Zen3 + over 6 nm with RDNA2 Graphics

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The laptop market is a tough nut to crack with just one solution. People want this mix of high performance at the top, profitability at the bottom, and everywhere there has to be efficiency, utility and function. After a successful ramp-up last year, AMD is once again hitting the laptop market in 2022 with the launch of its new Ryzen 6000 Mobile processors. These “Rembrandt” APUs feature AMD’s latest RDNA2 graphics, up to eight Zen3 + cores with enhanced power management features, and use TSMC’s N6 manufacturing process to improve performance and efficiency.

It’s all in silicon: Rembrandt is the code name

Yesterday AMD announced that it will launch the new Ryzen 6000 Mobile series today – updated cores, better graphics, more features, all in a single monolithic body of just over 200mm.2. There will be 10 new processors, ranging from traditional 15W and 28W portable hardware, up to 35W and 45W plus for high-end gaming machines. AMD expects more than 200 premium systems to hit the market with Ryzen Mobile in 2022.

AMD Ryzen 6000 mobile processors
‘Rembrandt’ on 6 nm
AnandTech C / T Based
Freq
Turbo
Freq
GPU
UC
GPU
MHz
TDP
H 35W + Series
Ryzen 9 6980HX 8/16 3300 5000 12 2400 45W +
Ryzen 9 6980HS 8/16 3300 5000 12 2400 35W
Ryzen 9 6900HX 8/16 3300 4900 12 2400 45W +
Ryzen 9 6900HS 8/16 3300 4900 12 2400 35W
Ryzen 7 6800H 8/16 3200 4700 12 2200 45W
Ryzen 7 6800HS 8/16 3200 4700 12 2200 35W
Ryzen 5 6600H 6/12 3300 4500 6 1900 45W
Ryzen 5 6600HS 6/12 3300 4500 6 1900 35W
U Series 15W-28W
Ryzen 7 6800U 8/16 2700 4700 12 2200 15-28W
Ryzen 5 6600U 6/12 2900 4500 6 1900 15-28W

At the heart of the design is AMD’s Zen 3+ core, which offers improved power management between cores, while retaining the performance characteristics of Zen 3. The focus here is primarily on improve idle power consumption and power when using throttles, to help extend the life of ultraportable devices – AMD claims 15-40% less power between web browsing and streaming video. There is also an increase in frequency, with the best processors going up to 5.0 GHz. AMD claims up to 1.3x multithreaded performance for the Ryzen 7 6800U.

This is paired with 12 compute units from the RDNA2 graphics engine, upgraded from eight Vega units. It is the largest integrated graphics engine ever designed by AMD, with both a 50% increase in the number of units but also a fundamental change in the design of the GPU: doubling the graphics cache, doubling the performance of rasterization, double the renderer and hardware. accelerated ray tracing. The frequency also gets a + 20% increase from 2.0 GHz to 2.4 GHz. In terms of gaming performance at 15W on 5800U versus 28W at 6800U, AMD claims a jump of 1.8-2.0x from the previous generation *, and 1.2x to 3.0x at 1080p compared to to competition. By adding the super-resolution FidelityFX, AMD suggests an additional frame rate of +20-60%. This, combined with the memory improvements, should be good for built-in games. GPU rendering performance according to AMD is up to 2.3 times faster generationally, but it should be noted however that the GPU does not support AV1 decoding **.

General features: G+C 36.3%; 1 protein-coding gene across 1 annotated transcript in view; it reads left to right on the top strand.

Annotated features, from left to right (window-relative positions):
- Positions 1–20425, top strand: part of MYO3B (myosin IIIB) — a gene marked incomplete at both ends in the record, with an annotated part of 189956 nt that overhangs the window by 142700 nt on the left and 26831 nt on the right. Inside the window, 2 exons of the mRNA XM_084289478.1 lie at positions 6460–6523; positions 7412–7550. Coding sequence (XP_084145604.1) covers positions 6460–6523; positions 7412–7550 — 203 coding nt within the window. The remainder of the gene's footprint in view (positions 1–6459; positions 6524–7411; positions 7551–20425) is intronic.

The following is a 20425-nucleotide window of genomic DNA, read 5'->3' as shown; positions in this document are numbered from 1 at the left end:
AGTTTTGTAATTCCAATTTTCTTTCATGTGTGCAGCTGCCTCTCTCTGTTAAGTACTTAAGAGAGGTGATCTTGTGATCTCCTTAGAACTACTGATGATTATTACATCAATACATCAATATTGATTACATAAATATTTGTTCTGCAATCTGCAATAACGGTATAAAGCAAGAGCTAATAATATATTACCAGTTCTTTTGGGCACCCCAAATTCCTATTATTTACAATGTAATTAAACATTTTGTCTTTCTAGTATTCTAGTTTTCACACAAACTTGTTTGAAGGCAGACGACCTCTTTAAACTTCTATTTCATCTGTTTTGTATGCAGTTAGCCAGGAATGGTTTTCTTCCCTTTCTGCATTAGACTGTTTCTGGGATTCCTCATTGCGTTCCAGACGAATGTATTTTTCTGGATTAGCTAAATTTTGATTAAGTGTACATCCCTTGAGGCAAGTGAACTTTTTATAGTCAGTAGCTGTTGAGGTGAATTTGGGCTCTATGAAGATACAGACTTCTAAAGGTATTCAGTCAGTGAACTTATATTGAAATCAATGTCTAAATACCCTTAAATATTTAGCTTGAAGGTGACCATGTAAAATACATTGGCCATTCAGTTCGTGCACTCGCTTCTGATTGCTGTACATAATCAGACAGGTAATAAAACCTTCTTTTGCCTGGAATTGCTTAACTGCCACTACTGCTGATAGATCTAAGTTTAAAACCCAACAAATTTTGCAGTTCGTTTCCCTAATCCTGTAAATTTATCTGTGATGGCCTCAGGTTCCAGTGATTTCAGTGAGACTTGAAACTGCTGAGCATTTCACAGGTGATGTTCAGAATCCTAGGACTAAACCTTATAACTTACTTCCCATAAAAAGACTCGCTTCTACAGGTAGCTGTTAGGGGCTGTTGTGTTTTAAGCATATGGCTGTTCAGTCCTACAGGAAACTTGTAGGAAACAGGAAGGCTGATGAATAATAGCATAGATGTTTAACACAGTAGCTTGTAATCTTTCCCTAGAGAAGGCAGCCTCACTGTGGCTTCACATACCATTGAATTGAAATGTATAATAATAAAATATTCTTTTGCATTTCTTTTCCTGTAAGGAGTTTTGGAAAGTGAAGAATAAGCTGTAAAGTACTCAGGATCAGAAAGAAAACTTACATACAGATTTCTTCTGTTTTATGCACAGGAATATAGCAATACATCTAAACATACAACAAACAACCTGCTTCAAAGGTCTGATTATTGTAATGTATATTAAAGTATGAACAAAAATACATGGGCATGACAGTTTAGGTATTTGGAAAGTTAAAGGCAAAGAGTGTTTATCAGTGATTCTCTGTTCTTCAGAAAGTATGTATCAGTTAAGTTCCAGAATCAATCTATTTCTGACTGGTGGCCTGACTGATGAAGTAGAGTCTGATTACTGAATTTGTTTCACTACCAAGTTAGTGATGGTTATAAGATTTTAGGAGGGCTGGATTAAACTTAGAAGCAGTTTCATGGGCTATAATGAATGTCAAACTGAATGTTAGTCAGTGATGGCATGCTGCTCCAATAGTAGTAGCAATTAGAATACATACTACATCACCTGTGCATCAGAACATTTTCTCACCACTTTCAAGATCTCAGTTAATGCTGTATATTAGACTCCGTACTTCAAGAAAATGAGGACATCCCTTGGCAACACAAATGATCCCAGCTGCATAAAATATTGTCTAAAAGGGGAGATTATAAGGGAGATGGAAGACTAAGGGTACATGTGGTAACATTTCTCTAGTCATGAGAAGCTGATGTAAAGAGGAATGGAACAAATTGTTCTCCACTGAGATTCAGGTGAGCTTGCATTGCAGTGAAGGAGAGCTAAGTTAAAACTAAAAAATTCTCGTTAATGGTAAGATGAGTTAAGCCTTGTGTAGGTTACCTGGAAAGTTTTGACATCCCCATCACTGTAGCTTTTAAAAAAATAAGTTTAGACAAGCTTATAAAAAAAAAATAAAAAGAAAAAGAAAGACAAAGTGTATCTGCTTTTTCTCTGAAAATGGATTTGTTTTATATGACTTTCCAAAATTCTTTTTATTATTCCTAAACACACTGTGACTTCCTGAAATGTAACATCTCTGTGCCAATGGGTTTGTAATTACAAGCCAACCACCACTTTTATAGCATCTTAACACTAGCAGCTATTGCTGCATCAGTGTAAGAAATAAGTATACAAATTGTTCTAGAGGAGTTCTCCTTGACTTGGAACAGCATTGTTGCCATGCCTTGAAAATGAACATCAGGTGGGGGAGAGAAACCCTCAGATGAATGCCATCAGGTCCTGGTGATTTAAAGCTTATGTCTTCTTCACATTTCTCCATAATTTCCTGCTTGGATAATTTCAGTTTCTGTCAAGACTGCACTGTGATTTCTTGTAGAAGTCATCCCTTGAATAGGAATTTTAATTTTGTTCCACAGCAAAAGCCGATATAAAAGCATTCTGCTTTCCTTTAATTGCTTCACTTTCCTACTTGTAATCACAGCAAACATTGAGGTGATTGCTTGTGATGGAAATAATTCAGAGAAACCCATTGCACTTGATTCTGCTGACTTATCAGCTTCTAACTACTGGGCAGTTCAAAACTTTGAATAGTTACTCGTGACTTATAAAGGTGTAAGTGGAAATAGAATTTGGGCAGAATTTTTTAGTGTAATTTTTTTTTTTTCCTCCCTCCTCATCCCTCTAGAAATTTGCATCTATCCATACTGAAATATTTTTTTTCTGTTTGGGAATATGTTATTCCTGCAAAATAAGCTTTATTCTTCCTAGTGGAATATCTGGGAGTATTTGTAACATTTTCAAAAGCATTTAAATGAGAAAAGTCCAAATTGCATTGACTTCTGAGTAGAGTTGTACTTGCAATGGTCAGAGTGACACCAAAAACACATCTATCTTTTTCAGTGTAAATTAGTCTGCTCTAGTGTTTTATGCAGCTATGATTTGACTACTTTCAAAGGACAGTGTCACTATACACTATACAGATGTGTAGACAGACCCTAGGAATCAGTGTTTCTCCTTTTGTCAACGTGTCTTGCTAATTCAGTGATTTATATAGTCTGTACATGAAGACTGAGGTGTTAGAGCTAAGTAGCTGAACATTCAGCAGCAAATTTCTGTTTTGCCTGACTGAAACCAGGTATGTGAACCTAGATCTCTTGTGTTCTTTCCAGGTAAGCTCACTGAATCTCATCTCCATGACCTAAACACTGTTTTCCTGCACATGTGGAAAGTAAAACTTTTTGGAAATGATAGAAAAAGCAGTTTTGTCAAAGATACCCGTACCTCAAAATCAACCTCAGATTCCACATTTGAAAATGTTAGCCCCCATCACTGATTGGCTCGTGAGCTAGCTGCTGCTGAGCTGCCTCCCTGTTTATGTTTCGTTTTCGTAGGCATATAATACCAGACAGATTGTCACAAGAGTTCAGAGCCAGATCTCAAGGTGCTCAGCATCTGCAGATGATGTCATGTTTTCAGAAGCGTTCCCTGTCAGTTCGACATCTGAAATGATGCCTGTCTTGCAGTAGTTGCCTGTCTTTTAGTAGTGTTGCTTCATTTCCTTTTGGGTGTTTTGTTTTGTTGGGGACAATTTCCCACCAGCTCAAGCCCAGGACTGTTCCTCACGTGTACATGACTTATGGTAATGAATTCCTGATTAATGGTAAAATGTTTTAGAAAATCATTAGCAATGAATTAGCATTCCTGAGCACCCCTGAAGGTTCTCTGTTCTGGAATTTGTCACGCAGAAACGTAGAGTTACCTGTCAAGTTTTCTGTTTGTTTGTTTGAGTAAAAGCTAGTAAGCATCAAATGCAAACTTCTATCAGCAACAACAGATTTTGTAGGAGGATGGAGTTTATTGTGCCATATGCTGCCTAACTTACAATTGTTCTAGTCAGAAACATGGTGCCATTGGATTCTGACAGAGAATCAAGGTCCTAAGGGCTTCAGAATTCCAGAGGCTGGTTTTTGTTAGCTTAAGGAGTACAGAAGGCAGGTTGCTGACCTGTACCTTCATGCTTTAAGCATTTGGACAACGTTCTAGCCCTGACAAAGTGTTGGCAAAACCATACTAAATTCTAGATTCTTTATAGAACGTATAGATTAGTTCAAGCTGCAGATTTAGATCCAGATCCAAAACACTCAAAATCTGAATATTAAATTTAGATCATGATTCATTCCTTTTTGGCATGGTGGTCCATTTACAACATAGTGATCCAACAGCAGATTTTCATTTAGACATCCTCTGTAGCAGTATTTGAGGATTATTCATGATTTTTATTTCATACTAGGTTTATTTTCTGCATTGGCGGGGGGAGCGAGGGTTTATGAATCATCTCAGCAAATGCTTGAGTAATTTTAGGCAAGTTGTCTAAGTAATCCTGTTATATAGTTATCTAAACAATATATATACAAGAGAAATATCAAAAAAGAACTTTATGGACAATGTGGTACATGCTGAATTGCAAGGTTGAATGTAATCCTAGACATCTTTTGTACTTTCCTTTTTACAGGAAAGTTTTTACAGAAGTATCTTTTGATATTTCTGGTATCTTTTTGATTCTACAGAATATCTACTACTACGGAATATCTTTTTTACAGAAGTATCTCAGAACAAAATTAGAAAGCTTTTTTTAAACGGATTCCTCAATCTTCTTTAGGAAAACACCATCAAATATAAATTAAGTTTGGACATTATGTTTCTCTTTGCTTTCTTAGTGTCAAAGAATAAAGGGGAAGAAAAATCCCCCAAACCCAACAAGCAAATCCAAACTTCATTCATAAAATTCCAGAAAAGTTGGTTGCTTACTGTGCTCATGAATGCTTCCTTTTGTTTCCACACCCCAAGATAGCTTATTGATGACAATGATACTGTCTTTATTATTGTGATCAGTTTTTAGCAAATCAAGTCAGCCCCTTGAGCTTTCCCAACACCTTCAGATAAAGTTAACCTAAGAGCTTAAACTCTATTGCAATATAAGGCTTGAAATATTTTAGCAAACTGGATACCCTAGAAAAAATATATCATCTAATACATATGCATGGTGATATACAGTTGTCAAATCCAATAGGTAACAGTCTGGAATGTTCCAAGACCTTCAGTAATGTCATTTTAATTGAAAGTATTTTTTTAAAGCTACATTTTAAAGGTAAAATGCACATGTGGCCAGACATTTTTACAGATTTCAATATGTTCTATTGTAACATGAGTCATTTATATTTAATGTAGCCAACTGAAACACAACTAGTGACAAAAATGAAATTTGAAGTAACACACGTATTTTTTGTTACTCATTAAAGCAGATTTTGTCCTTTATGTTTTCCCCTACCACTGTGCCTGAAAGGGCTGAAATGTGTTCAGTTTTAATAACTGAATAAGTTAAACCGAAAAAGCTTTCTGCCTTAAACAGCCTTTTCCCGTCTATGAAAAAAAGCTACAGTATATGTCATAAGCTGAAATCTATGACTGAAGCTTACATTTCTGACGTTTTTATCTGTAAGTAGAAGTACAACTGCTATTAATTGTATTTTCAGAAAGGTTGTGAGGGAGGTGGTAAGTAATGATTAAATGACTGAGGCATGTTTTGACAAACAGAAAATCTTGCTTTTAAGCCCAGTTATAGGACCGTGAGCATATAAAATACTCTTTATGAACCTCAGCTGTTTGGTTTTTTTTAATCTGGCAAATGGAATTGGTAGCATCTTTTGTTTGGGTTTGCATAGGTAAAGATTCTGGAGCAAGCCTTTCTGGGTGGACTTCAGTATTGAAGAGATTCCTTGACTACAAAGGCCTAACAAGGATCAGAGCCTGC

* Note that AMD tested the 6800U at nominal 28W TDP, not 15W
** We verify that this is the case. AMD’s original slide says “AV1 platform” rather than “silicon accelerated AV1” and some firmware crashes showed that AV1 was not activated. We confirm the exact situation with AMD.

When combined with AMD’s new mobile graphics solutions, Rembrandt’s 35W + series can integrate with AMD’s Advantage platform. The idea is that with an A + A design, the system can use SmartShift Max which allows dynamic power adjustment between CPU and discrete GPU, leading to more performance. This can also be used to extend battery life, or combined with AMD SmartAccess graphics, can be used to ensure the best GPU is being used at all times.

The new Rembrandt processors will also include updated memory controllers, with support for up to DDR5-5200 and LPDDR5-6400 – it should be noted that there does not appear to be DDR4 support here, thus making a clean cut to DDR5 standards. (Ian: This could mean increased costs in the first few months of these products.) AMD also moved from PCIe 3.0 to PCIe 4.0, supporting 8x for a discrete GPU and 12x split between NVMe, SATA, and chipset. There is also native support for USB4, which allows vendors to follow Thunderbolt 3 specifications when needed.

When it comes to accelerators and security, Rembrandt supports Microsoft Pluto, which has been in the works for a few years to enable coupled security between the system, the operating system, and potentially the cloud. Features such as user memory protection are welcome, however there were concerns that Pluto opens more doors than it closes, depending on your jurisdiction. On a lighter note, depending on the firmware and open source driver details, Rembrandt will also include machine learning hardware based on computer vision – a pair of Tensilica Vision Q6 and C5 DSPs, which are expected to offer more features around. laptop computer cameras when installed. wisely. These types of mobile APUs are also found in embedded systems, such as augmented reality or automotive, which could extend the offer there.

During this announcement, it’s interesting to see that most of the comparison numbers AMD gave us were for 15W hardware, but 80% of processors released today focus more on the 35W space and more. It will be interesting to see the performance of the 35W + in comparison, given that at 35W + we would expect to see most systems with a discrete GPU, and most of Rembrandt’s improvements were in the integrated graphics. Nonetheless, we’re going to see plenty of systems using Ryzen 6000 Mobile announced this week – AMD says some of them should start going on sale around February.

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